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Old & New Testament Greek Lexical Dictionary
Strong's #5095 - Τιμόθεος
Timothy = "honouring God"
- a resident of Lystra, apparently, whose father was a Greek and mother a Jewess; he was Paul's travelling companion and fellow labourer
Τιμόθεος , -ου , ὁ ,
Timothy: Acts 17:14-15; Acts 18:5, Romans 16:21, al.
Copyright © 1922 by G. Abbott-Smith, D.D., D.C.L.. T & T Clarke, London.
The sense of wanton insult or contumely underlying this verb (cf. 1 Thessalonians 2:2 with Milligan’s note) is well brought out by P Tebt I. 16.7 (B.C. 1 14) ὡς ἦν ὑβρισμένος οὐ μετ [ρίως ] ὑπὸ Ἀπολλοδώρου, ";how he was grossly insulted by Apollodorus"; (Edd.), P Oxy II. 281.17 (A.D. 20–50) οὐ διέλειπεν κακουχῶν με καὶ ὐβρί [ζ ]ων καὶ τὰς χεῖρας ἐπιφέρων, ";continually ill-treated and insulted me, using violence towards me"; (Edd.)—a wife’s complaint against her husband, P Oxy VIII. 1120.6 (early iii/A.D.) a petition by a ";feeble widow woman"; (γυνὴ χήρα καὶ ἀσθενής) against a man who had committed an outrage on her son-in-law—κατὰ τοῦ ὑβρίσαντος αὐτὸν Εὐδαίμονος, ib. XII. 1405.12 (iii/A.D.) a rescript of Severus guaranteeing the recipient against both loss of status and corporal punishment—ἡ δὲ ἐπιτειμία σου ἐκ τούτου οὐδὲν βλαβήσεται, οὐδὲ εἰς τὸ σῶμα ὑβρεισθήσει, ";your citizenship, however, will in no way be injured thereby, nor will you be subjected to corporal punishment"; (Edd.), Preisigke 4317.25 (c. A.D. 200) γεγύμνωμαι καὶ ὕβρισμαι. . παρὰ πάντων τῶν συνπολιτῶν, P Lond 1914.1 (A.D. 335 ?) τὸν μονάριν Ἡρακλίδην ̣ δύ [σα ]ντες (l. δήσαντες) καὶ ὑβρίσαντες, ";Heraclides the keeper of the hostel they bound and maltreated"; (Bell), P Oxy XVII.2154.25 (iv/A.D.) ἵνα. . μὴ ὑβρισθῶ παρὰ τοὺς πάντας, ";that I may not be insulted before them all,"; and OGIS 315.17 f. (B.C. 164–3) ἡ θεὸς ἐπιστραφεῖσα τῶν ἑαυτῆς ἱερέων ὑβρισμένων καὶ ὑ [βριζομ ]ένων.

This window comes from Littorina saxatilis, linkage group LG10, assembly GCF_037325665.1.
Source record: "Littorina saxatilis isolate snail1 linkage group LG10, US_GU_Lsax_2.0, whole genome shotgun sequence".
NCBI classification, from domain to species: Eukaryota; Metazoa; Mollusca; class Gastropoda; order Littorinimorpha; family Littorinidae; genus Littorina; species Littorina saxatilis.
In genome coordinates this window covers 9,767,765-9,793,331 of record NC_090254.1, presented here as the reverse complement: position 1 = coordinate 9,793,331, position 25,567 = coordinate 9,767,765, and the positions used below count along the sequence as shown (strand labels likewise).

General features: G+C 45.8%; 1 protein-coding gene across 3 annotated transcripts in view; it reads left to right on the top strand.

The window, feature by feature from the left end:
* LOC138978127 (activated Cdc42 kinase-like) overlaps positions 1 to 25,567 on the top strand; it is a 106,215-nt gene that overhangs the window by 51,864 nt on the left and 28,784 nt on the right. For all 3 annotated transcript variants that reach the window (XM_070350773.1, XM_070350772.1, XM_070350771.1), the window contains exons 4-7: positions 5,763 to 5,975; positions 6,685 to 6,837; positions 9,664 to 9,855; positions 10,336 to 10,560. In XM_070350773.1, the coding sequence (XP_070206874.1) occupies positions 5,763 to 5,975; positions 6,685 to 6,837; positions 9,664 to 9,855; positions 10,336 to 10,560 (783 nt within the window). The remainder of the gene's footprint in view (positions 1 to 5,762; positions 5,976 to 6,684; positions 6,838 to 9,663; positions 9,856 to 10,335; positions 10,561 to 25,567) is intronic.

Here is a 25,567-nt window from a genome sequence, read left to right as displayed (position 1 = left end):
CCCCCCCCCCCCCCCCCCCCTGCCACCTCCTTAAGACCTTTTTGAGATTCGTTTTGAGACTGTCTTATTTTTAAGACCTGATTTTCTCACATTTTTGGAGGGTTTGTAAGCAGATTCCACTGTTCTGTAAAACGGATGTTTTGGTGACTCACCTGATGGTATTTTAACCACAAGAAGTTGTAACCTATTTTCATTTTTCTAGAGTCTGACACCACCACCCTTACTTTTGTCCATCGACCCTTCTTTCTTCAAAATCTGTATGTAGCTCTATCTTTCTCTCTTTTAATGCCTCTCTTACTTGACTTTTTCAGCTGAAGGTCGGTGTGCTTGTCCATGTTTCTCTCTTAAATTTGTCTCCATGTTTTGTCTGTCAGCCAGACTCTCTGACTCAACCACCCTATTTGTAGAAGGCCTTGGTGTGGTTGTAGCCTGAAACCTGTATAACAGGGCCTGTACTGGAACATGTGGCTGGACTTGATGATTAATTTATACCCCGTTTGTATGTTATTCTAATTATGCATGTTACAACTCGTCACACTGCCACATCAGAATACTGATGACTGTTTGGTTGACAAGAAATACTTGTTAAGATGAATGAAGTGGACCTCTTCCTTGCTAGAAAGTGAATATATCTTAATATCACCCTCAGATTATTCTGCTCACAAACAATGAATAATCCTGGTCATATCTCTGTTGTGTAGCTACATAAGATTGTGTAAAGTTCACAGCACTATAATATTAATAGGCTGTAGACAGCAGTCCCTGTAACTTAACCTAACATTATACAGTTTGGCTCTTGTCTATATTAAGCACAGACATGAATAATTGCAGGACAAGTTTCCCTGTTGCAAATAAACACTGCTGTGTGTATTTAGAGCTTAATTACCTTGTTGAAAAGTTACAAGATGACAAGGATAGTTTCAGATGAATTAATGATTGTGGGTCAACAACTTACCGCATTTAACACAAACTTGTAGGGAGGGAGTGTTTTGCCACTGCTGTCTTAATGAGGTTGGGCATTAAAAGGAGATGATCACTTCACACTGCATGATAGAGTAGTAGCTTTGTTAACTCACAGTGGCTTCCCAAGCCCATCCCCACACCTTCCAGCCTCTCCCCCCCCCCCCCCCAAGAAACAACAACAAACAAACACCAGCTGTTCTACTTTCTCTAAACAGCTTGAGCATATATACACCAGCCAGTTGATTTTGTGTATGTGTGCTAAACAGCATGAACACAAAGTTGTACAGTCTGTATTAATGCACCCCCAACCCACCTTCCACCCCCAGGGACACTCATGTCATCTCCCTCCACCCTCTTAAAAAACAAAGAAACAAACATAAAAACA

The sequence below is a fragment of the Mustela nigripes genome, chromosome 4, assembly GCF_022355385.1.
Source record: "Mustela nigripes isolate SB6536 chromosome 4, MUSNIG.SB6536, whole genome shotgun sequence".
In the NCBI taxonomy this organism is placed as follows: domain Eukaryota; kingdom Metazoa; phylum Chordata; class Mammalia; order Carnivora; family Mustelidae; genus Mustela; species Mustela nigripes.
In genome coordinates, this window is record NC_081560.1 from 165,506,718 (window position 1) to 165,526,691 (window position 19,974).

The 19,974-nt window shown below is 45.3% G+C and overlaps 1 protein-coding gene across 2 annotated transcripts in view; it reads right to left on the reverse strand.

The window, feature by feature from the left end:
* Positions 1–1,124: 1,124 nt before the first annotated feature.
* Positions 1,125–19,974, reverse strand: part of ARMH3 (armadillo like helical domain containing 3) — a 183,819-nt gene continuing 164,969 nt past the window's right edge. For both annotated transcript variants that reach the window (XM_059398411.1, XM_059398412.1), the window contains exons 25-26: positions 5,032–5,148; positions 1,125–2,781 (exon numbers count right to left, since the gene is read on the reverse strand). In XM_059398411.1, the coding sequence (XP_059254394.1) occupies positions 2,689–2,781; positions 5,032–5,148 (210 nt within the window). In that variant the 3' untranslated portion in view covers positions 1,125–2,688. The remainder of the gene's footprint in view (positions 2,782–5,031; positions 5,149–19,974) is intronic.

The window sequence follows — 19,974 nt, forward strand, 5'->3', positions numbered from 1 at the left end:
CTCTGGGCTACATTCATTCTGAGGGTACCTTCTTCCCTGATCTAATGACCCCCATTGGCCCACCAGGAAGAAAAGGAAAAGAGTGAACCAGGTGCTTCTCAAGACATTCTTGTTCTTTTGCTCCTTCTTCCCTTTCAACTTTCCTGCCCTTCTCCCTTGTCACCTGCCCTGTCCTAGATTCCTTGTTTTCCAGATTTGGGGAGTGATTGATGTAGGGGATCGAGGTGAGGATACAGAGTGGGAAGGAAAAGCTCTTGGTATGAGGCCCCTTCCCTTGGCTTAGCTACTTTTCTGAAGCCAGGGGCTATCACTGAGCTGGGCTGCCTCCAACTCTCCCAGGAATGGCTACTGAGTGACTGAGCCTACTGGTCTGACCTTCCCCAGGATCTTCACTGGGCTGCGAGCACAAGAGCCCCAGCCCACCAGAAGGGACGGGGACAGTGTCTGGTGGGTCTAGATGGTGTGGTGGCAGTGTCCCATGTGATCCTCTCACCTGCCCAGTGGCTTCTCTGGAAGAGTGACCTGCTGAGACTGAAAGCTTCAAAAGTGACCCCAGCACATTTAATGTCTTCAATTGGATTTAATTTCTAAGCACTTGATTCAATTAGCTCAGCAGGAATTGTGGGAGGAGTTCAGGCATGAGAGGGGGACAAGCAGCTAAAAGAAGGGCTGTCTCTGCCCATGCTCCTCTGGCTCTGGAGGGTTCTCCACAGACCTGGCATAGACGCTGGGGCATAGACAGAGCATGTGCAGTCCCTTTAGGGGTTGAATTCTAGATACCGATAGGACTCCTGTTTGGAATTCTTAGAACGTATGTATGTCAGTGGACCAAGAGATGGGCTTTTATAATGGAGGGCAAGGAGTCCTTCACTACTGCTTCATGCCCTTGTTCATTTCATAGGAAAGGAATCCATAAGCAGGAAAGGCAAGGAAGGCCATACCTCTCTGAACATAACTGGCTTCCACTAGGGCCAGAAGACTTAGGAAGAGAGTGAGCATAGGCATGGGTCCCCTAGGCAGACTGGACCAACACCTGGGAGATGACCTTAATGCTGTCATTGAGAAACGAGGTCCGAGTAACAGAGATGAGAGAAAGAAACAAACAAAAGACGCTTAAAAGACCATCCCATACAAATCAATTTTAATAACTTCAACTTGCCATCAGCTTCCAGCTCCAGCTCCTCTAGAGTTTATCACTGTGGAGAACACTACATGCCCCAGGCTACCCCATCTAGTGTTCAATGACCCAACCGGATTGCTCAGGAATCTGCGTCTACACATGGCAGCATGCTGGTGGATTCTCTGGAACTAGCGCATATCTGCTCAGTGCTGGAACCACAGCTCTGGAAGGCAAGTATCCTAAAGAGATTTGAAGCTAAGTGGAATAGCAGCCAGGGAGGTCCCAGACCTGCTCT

A milder sense is found in BGU IV. 1141.14 (B.C. 14) ὑβρίσαι με πρὸς γέλωτά μοι τοῦτο ἔγραψας. MGr βρίζω, as well as ὑβρίζω, ";I scold.";
Copyright © 1914, 1929, 1930 by James Hope Moulton and George Milligan. Hodder and Stoughton, London.
Derivative Copyright © 2015 by Allan Loder.
the Second Week after Epiphany